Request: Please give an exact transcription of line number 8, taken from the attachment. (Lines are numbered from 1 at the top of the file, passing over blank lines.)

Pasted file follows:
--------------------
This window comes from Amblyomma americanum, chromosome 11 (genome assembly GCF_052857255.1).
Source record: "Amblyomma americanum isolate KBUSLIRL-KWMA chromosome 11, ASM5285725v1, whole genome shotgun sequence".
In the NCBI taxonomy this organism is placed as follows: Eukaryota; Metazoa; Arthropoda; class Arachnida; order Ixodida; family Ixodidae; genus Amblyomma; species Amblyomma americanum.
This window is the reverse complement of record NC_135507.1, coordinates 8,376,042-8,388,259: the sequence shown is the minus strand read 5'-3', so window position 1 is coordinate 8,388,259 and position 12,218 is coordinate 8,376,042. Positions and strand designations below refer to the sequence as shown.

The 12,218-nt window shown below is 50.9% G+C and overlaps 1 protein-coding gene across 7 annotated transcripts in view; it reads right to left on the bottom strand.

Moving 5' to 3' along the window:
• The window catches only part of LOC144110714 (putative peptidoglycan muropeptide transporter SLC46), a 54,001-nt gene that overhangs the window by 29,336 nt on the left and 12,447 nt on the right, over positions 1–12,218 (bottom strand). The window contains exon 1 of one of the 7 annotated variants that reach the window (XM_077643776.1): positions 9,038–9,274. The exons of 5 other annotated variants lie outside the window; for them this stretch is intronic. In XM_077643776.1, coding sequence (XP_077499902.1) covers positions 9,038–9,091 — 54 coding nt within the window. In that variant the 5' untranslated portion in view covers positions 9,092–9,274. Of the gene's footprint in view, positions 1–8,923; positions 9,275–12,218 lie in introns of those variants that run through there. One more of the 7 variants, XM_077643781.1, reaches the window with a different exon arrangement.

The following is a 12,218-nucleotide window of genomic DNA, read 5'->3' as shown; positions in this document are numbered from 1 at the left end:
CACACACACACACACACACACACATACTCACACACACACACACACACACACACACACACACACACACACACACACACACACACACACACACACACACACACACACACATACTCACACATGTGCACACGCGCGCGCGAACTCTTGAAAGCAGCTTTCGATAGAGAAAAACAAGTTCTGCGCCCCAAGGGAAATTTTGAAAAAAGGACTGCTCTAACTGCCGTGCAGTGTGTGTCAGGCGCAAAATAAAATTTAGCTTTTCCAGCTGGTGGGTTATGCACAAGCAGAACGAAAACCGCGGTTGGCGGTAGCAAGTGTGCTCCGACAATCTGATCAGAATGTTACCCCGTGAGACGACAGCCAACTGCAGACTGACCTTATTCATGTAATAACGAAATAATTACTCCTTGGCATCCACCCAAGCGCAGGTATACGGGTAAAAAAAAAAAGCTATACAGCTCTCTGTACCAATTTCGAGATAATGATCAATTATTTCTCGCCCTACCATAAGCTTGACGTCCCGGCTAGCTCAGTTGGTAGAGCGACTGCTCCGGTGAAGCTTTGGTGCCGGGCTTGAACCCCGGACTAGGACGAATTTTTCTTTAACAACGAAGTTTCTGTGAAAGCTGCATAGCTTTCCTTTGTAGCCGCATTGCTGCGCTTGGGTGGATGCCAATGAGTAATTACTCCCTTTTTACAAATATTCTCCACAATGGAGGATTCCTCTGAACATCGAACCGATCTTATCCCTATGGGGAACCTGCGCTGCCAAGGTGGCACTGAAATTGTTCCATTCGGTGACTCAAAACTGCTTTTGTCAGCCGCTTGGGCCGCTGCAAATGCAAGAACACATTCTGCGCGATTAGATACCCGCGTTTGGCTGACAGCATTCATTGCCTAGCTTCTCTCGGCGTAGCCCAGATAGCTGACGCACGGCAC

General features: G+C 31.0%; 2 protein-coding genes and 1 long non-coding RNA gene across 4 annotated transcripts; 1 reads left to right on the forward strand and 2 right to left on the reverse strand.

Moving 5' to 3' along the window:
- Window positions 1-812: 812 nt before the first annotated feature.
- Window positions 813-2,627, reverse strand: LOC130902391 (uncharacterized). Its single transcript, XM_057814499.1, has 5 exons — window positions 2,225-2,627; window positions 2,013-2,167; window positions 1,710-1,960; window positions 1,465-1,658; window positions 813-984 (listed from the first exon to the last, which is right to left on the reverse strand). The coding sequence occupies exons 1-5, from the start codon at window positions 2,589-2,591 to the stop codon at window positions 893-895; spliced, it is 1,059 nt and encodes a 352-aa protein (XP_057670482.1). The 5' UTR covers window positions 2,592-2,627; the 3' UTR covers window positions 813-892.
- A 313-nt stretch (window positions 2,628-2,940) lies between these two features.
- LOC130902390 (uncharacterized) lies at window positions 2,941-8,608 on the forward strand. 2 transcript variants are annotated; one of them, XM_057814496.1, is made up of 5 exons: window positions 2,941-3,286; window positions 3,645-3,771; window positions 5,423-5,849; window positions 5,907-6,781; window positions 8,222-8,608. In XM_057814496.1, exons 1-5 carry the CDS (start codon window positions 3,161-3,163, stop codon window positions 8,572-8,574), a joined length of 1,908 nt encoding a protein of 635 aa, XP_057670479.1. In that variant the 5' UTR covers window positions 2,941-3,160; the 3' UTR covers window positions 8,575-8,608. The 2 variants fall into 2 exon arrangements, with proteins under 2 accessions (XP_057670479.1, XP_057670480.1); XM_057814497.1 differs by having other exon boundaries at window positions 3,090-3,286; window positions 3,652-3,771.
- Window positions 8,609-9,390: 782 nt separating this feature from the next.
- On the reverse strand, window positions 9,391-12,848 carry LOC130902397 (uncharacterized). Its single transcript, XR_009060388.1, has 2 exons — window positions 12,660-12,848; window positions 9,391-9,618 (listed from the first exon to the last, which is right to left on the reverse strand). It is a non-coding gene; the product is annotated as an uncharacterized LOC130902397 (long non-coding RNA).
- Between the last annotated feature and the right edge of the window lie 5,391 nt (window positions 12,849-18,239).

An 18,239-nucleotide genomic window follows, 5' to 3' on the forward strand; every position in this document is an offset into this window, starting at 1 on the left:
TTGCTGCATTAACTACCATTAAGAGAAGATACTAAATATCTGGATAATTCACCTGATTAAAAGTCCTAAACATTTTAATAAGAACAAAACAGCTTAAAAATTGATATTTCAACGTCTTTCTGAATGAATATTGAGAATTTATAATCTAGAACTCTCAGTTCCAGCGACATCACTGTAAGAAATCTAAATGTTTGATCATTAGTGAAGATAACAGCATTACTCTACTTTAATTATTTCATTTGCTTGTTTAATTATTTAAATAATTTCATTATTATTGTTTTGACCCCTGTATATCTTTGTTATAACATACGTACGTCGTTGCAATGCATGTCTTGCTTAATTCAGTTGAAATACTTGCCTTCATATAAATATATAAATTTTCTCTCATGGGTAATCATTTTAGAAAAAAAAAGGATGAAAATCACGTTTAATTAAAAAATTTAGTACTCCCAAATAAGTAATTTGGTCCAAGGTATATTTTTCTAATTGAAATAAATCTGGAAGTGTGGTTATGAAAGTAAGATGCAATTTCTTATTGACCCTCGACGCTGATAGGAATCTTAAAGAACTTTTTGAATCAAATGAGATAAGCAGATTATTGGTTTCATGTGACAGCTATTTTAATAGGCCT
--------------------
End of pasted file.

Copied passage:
The following is a 12,218-nucleotide window of genomic DNA, read 5'->3' as shown; positions in this document are numbered from 1 at the left end: